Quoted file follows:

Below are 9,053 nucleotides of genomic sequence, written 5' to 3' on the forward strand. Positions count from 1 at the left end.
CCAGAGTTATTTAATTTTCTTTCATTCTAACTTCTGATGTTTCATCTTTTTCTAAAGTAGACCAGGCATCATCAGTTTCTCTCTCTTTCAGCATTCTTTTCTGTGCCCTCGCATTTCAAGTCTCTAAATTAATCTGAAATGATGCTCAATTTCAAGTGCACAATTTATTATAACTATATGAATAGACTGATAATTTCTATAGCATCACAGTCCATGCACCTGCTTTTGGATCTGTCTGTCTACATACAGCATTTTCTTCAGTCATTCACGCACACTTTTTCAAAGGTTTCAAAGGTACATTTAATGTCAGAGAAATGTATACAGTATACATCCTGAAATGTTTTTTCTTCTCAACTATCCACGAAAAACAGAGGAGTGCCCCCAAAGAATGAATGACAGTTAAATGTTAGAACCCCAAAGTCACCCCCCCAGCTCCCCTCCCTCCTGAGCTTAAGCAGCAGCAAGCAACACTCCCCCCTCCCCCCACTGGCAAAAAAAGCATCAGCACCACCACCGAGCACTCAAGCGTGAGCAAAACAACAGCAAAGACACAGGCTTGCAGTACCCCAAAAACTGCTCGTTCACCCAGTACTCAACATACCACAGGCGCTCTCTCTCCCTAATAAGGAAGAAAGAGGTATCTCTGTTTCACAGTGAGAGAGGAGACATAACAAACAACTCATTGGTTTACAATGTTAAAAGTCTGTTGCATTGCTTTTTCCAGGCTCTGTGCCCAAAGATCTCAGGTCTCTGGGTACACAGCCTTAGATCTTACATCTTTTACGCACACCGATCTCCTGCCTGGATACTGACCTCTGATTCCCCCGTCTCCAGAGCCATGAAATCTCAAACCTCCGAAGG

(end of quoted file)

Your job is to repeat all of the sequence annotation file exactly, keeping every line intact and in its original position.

Below are 9,053 nucleotides of genomic sequence, written 5' to 3' on the forward strand. Positions count from 1 at the left end.
CCAGAGTTATTTAATTTTCTTTCATTCTAACTTCTGATGTTTCATCTTTTTCTAAAGTAGACCAGGCATCATCAGTTTCTCTCTCTTTCAGCATTCTTTTCTGTGCCCTCGCATTTCAAGTCTCTAAATTAATCTGAAATGATGCTCAATTTCAAGTGCACAATTTATTATAACTATATGAATAGACTGATAATTTCTATAGCATCACAGTCCATGCACCTGCTTTTGGATCTGTCTGTCTACATACAGCATTTTCTTCAGTCATTCACGCACACTTTTTCAAAGGTTTCAAAGGTACATTTAATGTCAGAGAAATGTATACAGTATACATCCTGAAATGTTTTTTCTTCTCAACTATCCACGAAAAACAGAGGAGTGCCCCCAAAGAATGAATGACAGTTAAATGTTAGAACCCCAAAGTCACCCCCCCAGCTCCCCTCCCTCCTGAGCTTAAGCAGCAGCAAGCAACACTCCCCCCTCCCCCCACTGGCAAAAAAAGCATCAGCACCACCACCGAGCACTCAAGCGTGAGCAAAACAACAGCAAAGACACAGGCTTGCAGTACCCCAAAAACTGCTCGTTCACCCAGTACTCAACATACCACAGGCGCTCTCTCTCCCTAATAAGGAAGAAAGAGGTATCTCTGTTTCACAGTGAGAGAGGAGACATAACAAACAACTCATTGGTTTACAATGTTAAAAGTCTGTTGCATTGCTTTTTCCAGGCTCTGTGCCCAAAGATCTCAGGTCTCTGGGTACACAGCCTTAGATCTTACATCTTTTACGCACACCGATCTCCTGCCTGGATACTGACCTCTGATTCCCCCGTCTCCAGAGCCATGAAATCTCAAACCTCCGAAGG